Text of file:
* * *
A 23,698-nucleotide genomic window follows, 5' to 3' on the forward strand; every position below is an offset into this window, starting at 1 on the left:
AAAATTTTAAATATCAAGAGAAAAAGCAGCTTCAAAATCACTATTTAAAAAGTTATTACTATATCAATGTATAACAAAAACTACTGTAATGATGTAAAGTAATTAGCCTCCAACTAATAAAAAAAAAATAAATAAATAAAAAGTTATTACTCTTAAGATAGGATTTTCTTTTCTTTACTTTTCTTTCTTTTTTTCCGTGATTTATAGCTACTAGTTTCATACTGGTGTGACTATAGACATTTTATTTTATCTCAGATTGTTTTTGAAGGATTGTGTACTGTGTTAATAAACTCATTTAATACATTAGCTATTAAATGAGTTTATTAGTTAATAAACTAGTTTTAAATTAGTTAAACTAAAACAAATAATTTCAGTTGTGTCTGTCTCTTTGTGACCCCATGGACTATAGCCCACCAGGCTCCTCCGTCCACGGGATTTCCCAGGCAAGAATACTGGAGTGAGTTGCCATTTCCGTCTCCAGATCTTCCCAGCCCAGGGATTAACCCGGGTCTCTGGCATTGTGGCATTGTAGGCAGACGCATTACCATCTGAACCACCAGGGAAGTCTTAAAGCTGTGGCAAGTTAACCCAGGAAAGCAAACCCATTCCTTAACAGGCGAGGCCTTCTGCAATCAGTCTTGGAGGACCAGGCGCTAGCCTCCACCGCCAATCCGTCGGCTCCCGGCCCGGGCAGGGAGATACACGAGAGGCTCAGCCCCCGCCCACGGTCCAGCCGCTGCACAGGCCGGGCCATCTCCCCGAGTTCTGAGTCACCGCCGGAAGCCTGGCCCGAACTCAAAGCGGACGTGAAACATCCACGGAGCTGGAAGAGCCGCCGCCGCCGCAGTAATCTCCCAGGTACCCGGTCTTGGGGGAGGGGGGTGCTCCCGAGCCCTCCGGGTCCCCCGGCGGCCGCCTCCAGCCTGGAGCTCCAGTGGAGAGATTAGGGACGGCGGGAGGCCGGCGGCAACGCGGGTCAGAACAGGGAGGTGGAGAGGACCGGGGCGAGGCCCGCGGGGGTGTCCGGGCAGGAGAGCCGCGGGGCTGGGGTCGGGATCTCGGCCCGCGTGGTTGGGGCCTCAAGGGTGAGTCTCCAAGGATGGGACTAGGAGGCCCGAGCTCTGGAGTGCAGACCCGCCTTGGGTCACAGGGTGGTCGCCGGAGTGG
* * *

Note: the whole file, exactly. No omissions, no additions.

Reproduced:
A 23,698-nucleotide genomic window follows, 5' to 3' on the forward strand; every position below is an offset into this window, starting at 1 on the left:
AAAATTTTAAATATCAAGAGAAAAAGCAGCTTCAAAATCACTATTTAAAAAGTTATTACTATATCAATGTATAACAAAAACTACTGTAATGATGTAAAGTAATTAGCCTCCAACTAATAAAAAAAAAATAAATAAATAAAAAGTTATTACTCTTAAGATAGGATTTTCTTTTCTTTACTTTTCTTTCTTTTTTTCCGTGATTTATAGCTACTAGTTTCATACTGGTGTGACTATAGACATTTTATTTTATCTCAGATTGTTTTTGAAGGATTGTGTACTGTGTTAATAAACTCATTTAATACATTAGCTATTAAATGAGTTTATTAGTTAATAAACTAGTTTTAAATTAGTTAAACTAAAACAAATAATTTCAGTTGTGTCTGTCTCTTTGTGACCCCATGGACTATAGCCCACCAGGCTCCTCCGTCCACGGGATTTCCCAGGCAAGAATACTGGAGTGAGTTGCCATTTCCGTCTCCAGATCTTCCCAGCCCAGGGATTAACCCGGGTCTCTGGCATTGTGGCATTGTAGGCAGACGCATTACCATCTGAACCACCAGGGAAGTCTTAAAGCTGTGGCAAGTTAACCCAGGAAAGCAAACCCATTCCTTAACAGGCGAGGCCTTCTGCAATCAGTCTTGGAGGACCAGGCGCTAGCCTCCACCGCCAATCCGTCGGCTCCCGGCCCGGGCAGGGAGATACACGAGAGGCTCAGCCCCCGCCCACGGTCCAGCCGCTGCACAGGCCGGGCCATCTCCCCGAGTTCTGAGTCACCGCCGGAAGCCTGGCCCGAACTCAAAGCGGACGTGAAACATCCACGGAGCTGGAAGAGCCGCCGCCGCCGCAGTAATCTCCCAGGTACCCGGTCTTGGGGGAGGGGGGTGCTCCCGAGCCCTCCGGGTCCCCCGGCGGCCGCCTCCAGCCTGGAGCTCCAGTGGAGAGATTAGGGACGGCGGGAGGCCGGCGGCAACGCGGGTCAGAACAGGGAGGTGGAGAGGACCGGGGCGAGGCCCGCGGGGGTGTCCGGGCAGGAGAGCCGCGGGGCTGGGGTCGGGATCTCGGCCCGCGTGGTTGGGGCCTCAAGGGTGAGTCTCCAAGGATGGGACTAGGAGGCCCGAGCTCTGGAGTGCAGACCCGCCTTGGGTCACAGGGTGGTCGCCGGAGTGG